The U.S. Navy’s Broad Area Maritime Surveillance (BAMS), now known as the Triton MQ-4C, is based on the Air Force's RQ-4B Global Hawk. The long endurance (2,000 nautical miles), high altitude drone is designed by Northrop Grumman to complement manned naval ISR aircraft such as the P-3C and P-8A. In addition to the Global Hawk’s sensors, the Triton includes the AN/ZPY-3 multi-function active-sensor (MFAS) radar system, allowing it to survey more than 2.7 million square miles in a single mission. A BAMS-D (Demonstrator) based on the RQ-4A variant crashed on June 11, 2012 approximately 22 miles from Patuxent River, Maryland due to a combination of a motor failure in the right inboard ruddervator, and pilot error in responding to the casualty.
Other BAMS-D aircraft have flown operational missions in the Middle East. BAMS-D surpassed 10,000 flight hours April 1, 2013.
Triton was expected to be operational in 2015 with a total of 68 aircraft to be procured. However, in April 2013, the Navy announced that production has shifted from FY14 to FY15 due to additional testing requirements and technical issues related to the aircraft's double-tail rudder and software integration for maritime sensors.
The Navy is building a mission-control complex for all BAMs operations at Jacksonville Naval Air Station, Florida.
Australia has expressed an interested in buying up to seven Tritons and associated equipment for $2.5 Billion.
Tritons to Fly to Pax River
22 August 2014 - MQ-4C Triton test air vehicles at Northrop Grumman's facility in Palmdale, California, will fly cross-country to Naval Air Station Patuxent River, Md., this fall. The MQ-4C completed a test flight August 19 with updated software that enables additional beyond-line-of-sight communication capabilities. This test marked the first time Pax River's Navy System Integration Lab (NSIL) took control of the flight and landed the aircraft in Palmdale. It was also the first time the aircraft used a wide band satellite communications command and control link, which allows for rapid transmission of data.
Initial Triton Testing Complete
21 March 2014 - The Navy's MQ-4C Triton completed its initial flight test phase at Northrop Grumman's Palmdale, Calif., facility March 13, bringing the unmanned air system one step closer to introduction to the fleet in 2017.
The flight testing, called Initial Envelope Expansion, is designed to measure the air vehicle’s performance under a variety of speeds and altitudes. The combined Navy and Northrop Grumman team completed this phase of testing in 13 of the 14 scheduled flights for the test.
"The system performed exceptionally well during flight test, which is a reflection of years of hard work and dedication by our team," said Capt. Jim Hoke, Triton UAS program manager. "Our job is far from over with fleet delivery still a few years away, but each of our team members should reflect on how far we have come and be proud of this accomplishment."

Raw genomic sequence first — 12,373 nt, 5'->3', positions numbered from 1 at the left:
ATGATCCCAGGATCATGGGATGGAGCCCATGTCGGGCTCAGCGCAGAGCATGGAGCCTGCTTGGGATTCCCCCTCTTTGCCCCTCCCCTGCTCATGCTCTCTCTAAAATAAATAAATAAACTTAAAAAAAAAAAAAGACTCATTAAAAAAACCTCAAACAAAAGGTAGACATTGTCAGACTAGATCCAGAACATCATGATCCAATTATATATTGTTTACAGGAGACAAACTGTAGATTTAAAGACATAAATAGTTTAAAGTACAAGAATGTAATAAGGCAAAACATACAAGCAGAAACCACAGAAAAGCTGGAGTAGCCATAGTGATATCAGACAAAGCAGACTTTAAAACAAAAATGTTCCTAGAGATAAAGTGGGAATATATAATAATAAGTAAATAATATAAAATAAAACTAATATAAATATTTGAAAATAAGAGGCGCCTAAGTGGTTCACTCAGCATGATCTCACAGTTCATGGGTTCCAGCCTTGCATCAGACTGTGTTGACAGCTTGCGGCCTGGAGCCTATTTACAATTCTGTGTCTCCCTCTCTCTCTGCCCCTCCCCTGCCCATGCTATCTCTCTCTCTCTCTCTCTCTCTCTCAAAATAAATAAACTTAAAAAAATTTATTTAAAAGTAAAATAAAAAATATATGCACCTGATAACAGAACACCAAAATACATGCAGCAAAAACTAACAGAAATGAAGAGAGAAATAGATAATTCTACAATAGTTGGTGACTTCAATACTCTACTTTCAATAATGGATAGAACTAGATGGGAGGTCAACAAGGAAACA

During IEE, the MQ-4C flew a total of 81 hours, reached a maximum altitude of 59,950 feet and executed 568 data points.
The Triton’s software and sensor systems are being tested separately on a surrogate aircraft. This includes a multi-function array sensor (MFAS), configured to function in a maritime environment.
After testing completion at Palmdale, the team has a planned maintenance period to prepare for the system's transition to Naval Air Station Patuxent River. The MQ-4C will take its first cross-country flight in the June/July timeframe, followed by the second test aircraft shortly after. Sensors will be integrated onto both aircraft before resuming flight test this summer.
As an adjunct to the manned P-8A aircraft, the Triton will cover more than 2.7 million square miles in a single mission. Its ability to perform 24/7 intelligence, surveillance and reconnaissance with a range of 2,000 nautical miles will allow P-8A, P-3C and EP-3E aircraft to focus on their core missions, adding the capability the Navy's Maritime Patrol and Reconnaissance Force.
Navy to Stand Up Triton Launch and Recovery Element
6 March 2014 - The Navy will establish launch and recovery element (LRE) Detachment 5 at Point Mugu, California on June 1, 2015. The element is a component of unmanned Patrol Squadron 19 (VUP-19), which stood up 1 October 2013 to support MQ-4C Triton operations in the Middle East.
New Triton Flight Test Video Released
31 December 2013 - Northrop Grumman Corporation and the U.S. Navy have completed nine initial flight tests of the Triton unmanned aircraft system (UAS), marking the half-way point in a process called envelope expansion. During envelope expansion, the test team validates the aircraft's ability to operate at a range of altitudes, speeds and weights. The flights are taking place at the company's manufacturing facility in Palmdale, Calif. The Triton test team accomplished endurance flights up to 9.4-hours at altitudes up to 50,000 feet. The aircraft also performed doublets, a maneuver that tests the aircraft's ability to recover from small perturbations in its flight path caused by turbulence.
Lab Effort to Cut Costs for Navy's Triton UAS
29 May 2013 — An engineer at Naval Air Station Patuxent River is leading an initiative that will save the Navy’s MQ-4C Triton Unmanned Aircraft System program several hundred thousand dollars.
Paul Weinstein, an electronics engineer supporting the Common Standards and Interoperability (CSI) program office, launched an image quality lab in 2012 that will help determine how to effectively employ Triton’s sensors and radars and potentially other manned and unmanned systems.